Wallace Reid

This is edited and expanded from an entry in my “Too Young, Too Soon” series on my old Angelfire site, written in 2005.

William Wallace Halleck Reid (15 April 1891–18 January 1923) was born into a show business family in St. Louis, Missouri. His parents, Bertha Westbrook and James Halleck “Hal” Reid, were both actors travelling the country.

Though Wally appeared onstage as a small child, his acting career went onto the back burner after he enrolled at Freehold Military School in New Jersey. He graduated from Perkiomen Seminary in Pennsburg, Pennsylvania in 1909.

As a teen, Wally also spent time in Wyoming, where he acquired many outdoorsman skills. Other passions were sports and music. Wally was a pianist, drummer, violinist, and banjoist.

Following his father’s lead in moving from stage to film, Wally made his film début in 1910, for Chicago’s Selig Polyscope Studios. He then approached Vitagraph Studios with a script his dad wrote, hoping to become a director.

Though executives let him direct, he was also cast as an actor. They couldn’t let his dashing good looks go to waste behind a camera!

Wally gracefully accepted his new role as an actor, though was just as happy to direct, shoot, and write. He and his dad co-starred in several films, and before long rose to the attention of venerable director, producer, and screenwriter Allan Dwan.

While acting and directing for Dwan at Universal in 1913, Wally met and fell in love with Dorothy Davenport, who came from a long line of actors. They married that October, and made over 100 films together during 1914.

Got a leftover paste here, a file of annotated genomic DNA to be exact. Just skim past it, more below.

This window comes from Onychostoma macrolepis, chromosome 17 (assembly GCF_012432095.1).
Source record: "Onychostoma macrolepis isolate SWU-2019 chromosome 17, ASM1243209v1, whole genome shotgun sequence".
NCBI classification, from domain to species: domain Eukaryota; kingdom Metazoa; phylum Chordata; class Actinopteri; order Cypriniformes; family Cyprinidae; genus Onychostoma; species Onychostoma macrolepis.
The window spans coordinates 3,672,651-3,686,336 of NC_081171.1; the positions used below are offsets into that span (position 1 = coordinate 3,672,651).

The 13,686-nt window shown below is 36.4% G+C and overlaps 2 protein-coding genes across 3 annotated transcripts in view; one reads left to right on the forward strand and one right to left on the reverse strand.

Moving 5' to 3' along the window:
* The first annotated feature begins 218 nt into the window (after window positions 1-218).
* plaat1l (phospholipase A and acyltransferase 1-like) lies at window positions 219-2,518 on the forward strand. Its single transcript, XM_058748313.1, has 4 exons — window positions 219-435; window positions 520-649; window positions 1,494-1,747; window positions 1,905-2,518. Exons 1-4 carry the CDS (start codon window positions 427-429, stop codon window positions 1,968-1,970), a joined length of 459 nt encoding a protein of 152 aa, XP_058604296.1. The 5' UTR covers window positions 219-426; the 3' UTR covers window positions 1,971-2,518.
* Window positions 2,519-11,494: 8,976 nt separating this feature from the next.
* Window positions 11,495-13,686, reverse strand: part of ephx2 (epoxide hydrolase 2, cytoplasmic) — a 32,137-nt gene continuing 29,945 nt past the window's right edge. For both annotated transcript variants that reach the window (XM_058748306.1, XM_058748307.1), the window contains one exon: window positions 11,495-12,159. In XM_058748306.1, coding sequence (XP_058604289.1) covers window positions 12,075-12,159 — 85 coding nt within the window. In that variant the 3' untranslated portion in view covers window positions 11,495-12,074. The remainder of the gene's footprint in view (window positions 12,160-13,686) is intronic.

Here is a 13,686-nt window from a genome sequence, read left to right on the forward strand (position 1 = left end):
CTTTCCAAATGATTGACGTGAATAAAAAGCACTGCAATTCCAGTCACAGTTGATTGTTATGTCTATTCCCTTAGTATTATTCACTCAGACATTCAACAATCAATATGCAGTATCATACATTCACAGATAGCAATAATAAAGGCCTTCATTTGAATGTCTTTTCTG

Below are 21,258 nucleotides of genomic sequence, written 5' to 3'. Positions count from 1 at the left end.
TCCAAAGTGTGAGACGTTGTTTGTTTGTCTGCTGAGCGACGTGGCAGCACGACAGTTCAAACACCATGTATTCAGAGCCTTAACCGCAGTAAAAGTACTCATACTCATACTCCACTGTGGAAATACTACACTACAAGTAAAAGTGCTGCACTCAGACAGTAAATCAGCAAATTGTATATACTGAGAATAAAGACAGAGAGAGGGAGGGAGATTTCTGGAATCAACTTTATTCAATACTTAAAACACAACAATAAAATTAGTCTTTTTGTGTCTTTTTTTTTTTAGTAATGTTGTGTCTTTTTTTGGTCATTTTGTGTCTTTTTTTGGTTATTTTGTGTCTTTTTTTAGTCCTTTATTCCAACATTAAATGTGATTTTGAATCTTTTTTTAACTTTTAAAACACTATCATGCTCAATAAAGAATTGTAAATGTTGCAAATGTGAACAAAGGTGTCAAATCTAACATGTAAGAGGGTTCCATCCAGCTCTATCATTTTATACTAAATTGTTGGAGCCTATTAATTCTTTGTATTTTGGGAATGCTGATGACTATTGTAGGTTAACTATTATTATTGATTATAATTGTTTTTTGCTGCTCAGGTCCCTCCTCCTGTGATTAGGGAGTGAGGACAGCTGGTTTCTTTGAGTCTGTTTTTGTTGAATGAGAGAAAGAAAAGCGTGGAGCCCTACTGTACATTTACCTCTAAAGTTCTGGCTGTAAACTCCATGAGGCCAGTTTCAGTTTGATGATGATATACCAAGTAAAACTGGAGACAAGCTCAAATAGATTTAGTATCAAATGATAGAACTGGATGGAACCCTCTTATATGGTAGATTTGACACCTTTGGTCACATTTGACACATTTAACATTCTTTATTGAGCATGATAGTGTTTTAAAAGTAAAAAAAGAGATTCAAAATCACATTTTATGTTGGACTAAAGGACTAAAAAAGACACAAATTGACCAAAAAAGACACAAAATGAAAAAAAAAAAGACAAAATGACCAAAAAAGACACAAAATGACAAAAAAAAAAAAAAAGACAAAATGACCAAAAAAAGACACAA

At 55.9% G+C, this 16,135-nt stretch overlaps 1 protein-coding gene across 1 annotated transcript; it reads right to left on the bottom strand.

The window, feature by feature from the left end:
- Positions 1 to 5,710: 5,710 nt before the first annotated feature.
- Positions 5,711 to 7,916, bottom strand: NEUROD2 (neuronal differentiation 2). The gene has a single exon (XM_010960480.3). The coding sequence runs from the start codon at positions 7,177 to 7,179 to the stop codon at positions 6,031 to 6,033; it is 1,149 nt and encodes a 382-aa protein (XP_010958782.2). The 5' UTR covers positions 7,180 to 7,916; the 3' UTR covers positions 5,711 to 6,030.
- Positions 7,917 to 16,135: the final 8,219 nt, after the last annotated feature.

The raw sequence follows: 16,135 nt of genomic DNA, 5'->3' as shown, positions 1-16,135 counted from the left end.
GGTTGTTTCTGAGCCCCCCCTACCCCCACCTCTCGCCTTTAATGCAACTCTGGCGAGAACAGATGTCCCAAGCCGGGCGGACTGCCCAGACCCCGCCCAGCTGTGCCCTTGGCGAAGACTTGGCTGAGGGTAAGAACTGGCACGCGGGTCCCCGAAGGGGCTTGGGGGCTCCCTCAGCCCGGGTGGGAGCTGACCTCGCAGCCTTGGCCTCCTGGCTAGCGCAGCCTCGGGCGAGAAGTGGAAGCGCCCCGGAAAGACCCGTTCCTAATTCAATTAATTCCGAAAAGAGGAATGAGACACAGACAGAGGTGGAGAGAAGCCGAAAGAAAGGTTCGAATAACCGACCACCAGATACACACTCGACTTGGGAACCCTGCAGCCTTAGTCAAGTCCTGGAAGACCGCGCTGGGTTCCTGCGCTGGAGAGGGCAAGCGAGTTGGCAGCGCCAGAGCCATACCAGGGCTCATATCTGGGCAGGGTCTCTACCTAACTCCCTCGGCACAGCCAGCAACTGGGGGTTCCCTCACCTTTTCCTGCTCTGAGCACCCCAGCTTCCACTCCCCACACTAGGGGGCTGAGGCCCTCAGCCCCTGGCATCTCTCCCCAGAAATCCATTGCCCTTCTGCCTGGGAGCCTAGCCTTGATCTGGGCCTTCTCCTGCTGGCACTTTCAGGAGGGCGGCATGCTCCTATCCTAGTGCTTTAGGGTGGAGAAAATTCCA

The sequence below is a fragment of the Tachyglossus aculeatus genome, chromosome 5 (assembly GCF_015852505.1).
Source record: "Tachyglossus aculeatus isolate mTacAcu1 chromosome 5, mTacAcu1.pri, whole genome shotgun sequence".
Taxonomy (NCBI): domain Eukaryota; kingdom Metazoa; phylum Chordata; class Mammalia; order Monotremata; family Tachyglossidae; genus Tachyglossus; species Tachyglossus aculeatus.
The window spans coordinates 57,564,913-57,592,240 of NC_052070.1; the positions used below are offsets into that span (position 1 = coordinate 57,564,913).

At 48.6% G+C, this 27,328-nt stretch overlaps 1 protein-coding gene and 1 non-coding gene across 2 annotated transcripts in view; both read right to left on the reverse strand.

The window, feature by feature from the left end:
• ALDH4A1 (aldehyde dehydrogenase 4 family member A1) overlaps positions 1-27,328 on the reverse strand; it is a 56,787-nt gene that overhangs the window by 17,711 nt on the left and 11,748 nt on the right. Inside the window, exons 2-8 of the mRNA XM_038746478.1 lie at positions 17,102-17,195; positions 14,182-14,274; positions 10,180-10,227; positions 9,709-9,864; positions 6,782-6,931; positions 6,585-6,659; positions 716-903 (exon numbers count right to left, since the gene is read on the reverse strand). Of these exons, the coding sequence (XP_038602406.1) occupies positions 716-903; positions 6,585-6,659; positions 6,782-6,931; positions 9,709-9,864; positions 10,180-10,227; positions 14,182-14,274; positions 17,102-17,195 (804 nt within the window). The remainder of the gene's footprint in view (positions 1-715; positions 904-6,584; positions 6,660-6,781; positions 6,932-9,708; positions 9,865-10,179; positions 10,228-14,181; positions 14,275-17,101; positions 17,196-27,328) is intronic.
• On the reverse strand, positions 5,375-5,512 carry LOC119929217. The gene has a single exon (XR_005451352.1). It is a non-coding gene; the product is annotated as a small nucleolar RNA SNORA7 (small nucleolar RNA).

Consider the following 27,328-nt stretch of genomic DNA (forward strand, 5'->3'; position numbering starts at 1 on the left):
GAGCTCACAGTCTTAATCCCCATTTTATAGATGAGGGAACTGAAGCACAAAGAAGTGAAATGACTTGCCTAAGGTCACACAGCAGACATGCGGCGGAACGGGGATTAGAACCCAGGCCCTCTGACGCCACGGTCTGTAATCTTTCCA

Wally began rising to greater attention after he appeared in a small role as a fighting blacksmith in The Birth of a Nation. He quickly became typecast as a handsome, clean-cut, all-American man, and frequently starred as a racecar driver. His leading ladies included Gloria Swanson, Lillian Gish, Florence Turner, Geraldine Farrar, and Elsie Ferguson.

His real-life, full-time leading lady Dorothy gave birth to their first child, Wallace, Jr., on 18 June 1917. Dorothy took a hiatus from acting to become a full-time mother. In 1922, she and Wally adopted a 3-year-old daughter, Betty Anna.

Wally was such a huge financial asset to Famous Players-Lasky Studios (now Paramount), he was forbidden to enlist for service in WWI. He compensated by selling Liberty Bonds and frequently opening his home to vets.

Wally’s life changed forever in summer 1919. While en route to Oregon for his latest film, The Valley of the Giants, Wally was seriously hurt in a train wreck. He got six stitches for a three-inch scalp wound, and morphine to ease back pain.

Just like what the scummy slavedrivers of Columbia Studios did to poor Curly Howard a generation later, Wally was not only forced to keep working through obvious ill health, but seriously overworked.

Doctors gave Wally more and more morphine so he could continue meeting the demands of his contract. Wally became addicted to it, and began deteriorating. To try to hide his drug addiction, he began drinking as well.

By the time of his last film, Thirty Days, he could hardly stand up, yet they kept overworking him. Wally went in and out of hospitals and sanitariums, in an era before substance abuse rehabilitation programs.